Slavery and the Continuing History of Voter Suppression

by | Sep 10, 2021 | Racism (Us vs Them)

Photo by British Library

Slavery and the Continuing History of Voter Suppression

by | Sep 10, 2021 | Racism (Us vs Them)

Photo by British Library

Voter suppression for African-Americans began when their right to vote a fantasy. When our founding fathers were crafting our Constitution, the issue of voting rights was raised, and Afro-Americans were deemed to be ¾ of a person, which was a step up from slavery…or not.

African-Americans were transported to this country over 400 years ago, chained, whipped, and raped, treated as property. The ships that transported them were not part of the Royal Cruise Line, all you can eat buffet tables nowhere to be found. Instead, hundreds of Africans were stacked below deck, shackled, squeezed next to each other or on top of each other to save space. Air holes were forged in the ships so the enslaved people could breathe, plugged when the weather got rough.

The passage lasted one to six months, depending on the weather. Those who we be enslaved were systematically starved, many died, and the dead, including women and children, were thrown off the ship like rubbish,.

African-Americans began their American experience as enslaved people; the right to vote a fantasy. When our founding fathers were crafting our Constitution, the issue of voting rights was raised, and African-Americans were deemed to be ¾ of a person, which I guess is a step up from being a slave…or not. Actually, it was determined they weren’t human, but property, and slaveowners could count them as ¾ of a person, thereby giving more voting power to the slave owners. The more enslaved individuals you owned, the more political clout you wielded.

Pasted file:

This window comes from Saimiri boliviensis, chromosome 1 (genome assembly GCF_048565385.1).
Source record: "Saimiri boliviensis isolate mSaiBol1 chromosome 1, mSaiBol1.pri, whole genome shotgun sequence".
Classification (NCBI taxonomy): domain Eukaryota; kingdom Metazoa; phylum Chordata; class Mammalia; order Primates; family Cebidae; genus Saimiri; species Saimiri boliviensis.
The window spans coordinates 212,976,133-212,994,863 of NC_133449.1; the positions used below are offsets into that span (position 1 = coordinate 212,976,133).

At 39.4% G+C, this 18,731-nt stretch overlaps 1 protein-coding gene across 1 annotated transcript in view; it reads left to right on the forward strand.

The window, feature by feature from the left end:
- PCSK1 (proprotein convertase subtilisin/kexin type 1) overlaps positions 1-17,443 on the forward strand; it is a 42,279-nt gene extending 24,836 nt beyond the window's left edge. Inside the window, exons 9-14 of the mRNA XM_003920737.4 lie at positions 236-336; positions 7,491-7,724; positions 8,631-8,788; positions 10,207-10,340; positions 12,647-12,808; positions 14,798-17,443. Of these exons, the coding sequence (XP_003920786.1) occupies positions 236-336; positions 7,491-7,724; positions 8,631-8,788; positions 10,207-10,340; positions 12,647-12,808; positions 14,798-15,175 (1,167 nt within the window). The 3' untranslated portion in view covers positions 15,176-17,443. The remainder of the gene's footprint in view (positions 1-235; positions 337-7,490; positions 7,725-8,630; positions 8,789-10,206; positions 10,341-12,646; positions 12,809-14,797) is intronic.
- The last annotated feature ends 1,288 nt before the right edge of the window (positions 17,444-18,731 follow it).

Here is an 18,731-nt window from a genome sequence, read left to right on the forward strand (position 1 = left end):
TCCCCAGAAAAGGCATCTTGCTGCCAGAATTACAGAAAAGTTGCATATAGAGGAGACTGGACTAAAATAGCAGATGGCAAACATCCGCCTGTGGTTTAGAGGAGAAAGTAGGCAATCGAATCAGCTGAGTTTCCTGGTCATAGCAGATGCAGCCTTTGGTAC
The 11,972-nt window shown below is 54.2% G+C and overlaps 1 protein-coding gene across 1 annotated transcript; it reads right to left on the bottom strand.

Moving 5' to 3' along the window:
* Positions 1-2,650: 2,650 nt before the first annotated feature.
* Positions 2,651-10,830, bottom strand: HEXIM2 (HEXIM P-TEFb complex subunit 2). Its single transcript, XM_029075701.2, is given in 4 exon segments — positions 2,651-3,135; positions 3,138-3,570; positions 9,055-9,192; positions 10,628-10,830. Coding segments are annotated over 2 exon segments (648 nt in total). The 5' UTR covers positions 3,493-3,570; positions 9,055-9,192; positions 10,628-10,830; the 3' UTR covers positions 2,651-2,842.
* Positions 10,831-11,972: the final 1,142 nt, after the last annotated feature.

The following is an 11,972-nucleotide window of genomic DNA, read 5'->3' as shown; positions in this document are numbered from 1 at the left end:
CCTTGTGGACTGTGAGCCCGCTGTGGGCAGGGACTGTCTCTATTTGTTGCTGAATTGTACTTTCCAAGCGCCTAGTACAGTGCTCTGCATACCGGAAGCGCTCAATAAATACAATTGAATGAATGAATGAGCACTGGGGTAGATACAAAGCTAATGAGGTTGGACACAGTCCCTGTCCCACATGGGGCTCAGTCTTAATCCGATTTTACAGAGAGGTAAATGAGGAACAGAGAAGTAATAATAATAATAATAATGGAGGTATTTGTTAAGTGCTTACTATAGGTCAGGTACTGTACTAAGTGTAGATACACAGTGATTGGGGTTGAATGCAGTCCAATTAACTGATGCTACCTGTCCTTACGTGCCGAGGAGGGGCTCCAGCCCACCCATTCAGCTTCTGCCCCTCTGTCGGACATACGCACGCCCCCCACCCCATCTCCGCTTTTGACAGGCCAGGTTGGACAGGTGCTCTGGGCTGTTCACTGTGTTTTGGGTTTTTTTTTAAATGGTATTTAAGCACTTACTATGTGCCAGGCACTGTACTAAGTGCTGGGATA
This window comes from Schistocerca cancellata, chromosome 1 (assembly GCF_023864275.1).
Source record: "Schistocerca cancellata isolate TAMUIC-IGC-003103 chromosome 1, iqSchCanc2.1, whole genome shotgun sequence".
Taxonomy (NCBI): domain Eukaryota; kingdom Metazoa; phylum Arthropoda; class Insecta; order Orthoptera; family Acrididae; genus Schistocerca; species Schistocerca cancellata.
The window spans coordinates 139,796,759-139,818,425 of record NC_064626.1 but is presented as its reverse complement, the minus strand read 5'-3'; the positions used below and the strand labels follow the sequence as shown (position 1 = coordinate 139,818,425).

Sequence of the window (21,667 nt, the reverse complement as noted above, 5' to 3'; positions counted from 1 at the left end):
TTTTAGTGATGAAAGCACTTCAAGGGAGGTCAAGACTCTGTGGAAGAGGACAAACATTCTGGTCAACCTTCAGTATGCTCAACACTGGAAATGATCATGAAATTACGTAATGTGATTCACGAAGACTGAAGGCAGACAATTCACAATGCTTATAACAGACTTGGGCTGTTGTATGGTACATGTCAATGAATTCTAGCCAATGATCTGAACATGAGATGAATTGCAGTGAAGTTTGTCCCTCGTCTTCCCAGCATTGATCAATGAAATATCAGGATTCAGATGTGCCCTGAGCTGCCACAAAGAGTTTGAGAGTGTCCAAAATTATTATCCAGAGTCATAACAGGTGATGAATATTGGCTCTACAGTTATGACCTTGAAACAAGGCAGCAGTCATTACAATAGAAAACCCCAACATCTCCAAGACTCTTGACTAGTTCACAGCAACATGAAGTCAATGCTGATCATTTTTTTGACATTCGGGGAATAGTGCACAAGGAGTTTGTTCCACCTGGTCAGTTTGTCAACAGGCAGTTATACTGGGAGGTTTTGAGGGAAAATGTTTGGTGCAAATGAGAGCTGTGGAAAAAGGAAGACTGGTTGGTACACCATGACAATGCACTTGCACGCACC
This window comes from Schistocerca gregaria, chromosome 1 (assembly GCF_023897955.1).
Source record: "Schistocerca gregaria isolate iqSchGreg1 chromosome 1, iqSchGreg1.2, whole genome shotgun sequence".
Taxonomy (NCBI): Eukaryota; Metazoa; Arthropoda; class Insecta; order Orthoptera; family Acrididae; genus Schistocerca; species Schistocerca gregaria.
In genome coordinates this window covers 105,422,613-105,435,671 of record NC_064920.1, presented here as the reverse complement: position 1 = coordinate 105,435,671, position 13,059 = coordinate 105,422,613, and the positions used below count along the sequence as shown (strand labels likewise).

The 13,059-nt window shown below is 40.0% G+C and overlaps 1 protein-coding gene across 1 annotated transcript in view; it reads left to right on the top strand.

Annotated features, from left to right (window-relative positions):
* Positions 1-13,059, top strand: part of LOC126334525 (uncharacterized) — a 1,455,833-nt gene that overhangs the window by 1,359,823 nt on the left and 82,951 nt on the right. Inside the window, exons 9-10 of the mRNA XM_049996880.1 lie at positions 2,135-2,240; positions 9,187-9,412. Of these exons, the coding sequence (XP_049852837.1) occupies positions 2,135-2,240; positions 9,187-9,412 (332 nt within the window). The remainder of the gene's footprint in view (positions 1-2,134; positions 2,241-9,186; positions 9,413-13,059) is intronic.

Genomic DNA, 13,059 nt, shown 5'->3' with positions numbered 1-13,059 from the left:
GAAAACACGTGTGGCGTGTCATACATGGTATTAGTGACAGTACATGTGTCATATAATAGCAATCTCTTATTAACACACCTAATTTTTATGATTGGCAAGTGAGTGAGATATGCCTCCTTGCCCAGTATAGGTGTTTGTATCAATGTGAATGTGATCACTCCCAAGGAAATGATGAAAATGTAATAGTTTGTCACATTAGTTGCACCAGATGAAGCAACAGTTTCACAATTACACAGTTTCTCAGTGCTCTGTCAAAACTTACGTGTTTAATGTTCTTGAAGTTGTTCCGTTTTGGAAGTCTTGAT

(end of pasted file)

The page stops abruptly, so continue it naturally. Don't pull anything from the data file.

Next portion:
“The domination of the slaveholders in politics and journalism was so complete that the non-slaveholding interests had little voice.” Page 37 Masterless Men Kari Merritt

But before African-Americans could vote, they would first have to be classified as human, declassified as property. No one had the guts to stand up to slave owners, in other words, the bullies. Slave owners at that time were raking in obscene amounts of profit, with free labor forging the foundation for their wealth. Poor whites, possessing more rights than those who were enslaved, prayed that the spoils and trickle down of the slaveholder’s wealth would somehow descend on them. This false hope motivated them to embrace white supremacy, African-Americans being the red meat scapegoats that served on whom poor whites could blame their own misery.

From The Broken Heart of America by Walter Johnson:

“And importantly, thus has it been possible to make poor and working-class white people believe that their interests lie in making common cause with their political leaders and economic betters. Common cause in whiteness: the idea that they might eventually share in the spoils, and the understanding that the discomforts and anxieties of their own precarious lives were due–are due to–those below them rather than those above them, As the historian Robin D.G. Kelley suggests, guns and tanks and tear gas are sufficient to control the black people (or, for that matter, the Indians and immigrants); white supremacy is necessary to control the white people.”

We still see this phenomenon today, whites blaming the scapegoats President Trump off-loads, camouflaging his policies intentions which are designed to strip his constituents of their safety nets, pollute their communities, strip away their healthcare—2.3 million citizens so far have lost coverage. As in the Reconstruction Era, the white supremacy trickle down lure is the trigger for self-sabotage. People are actually voting for a man who has battled for four years to take away their lifelines, healthcare, and Social Security.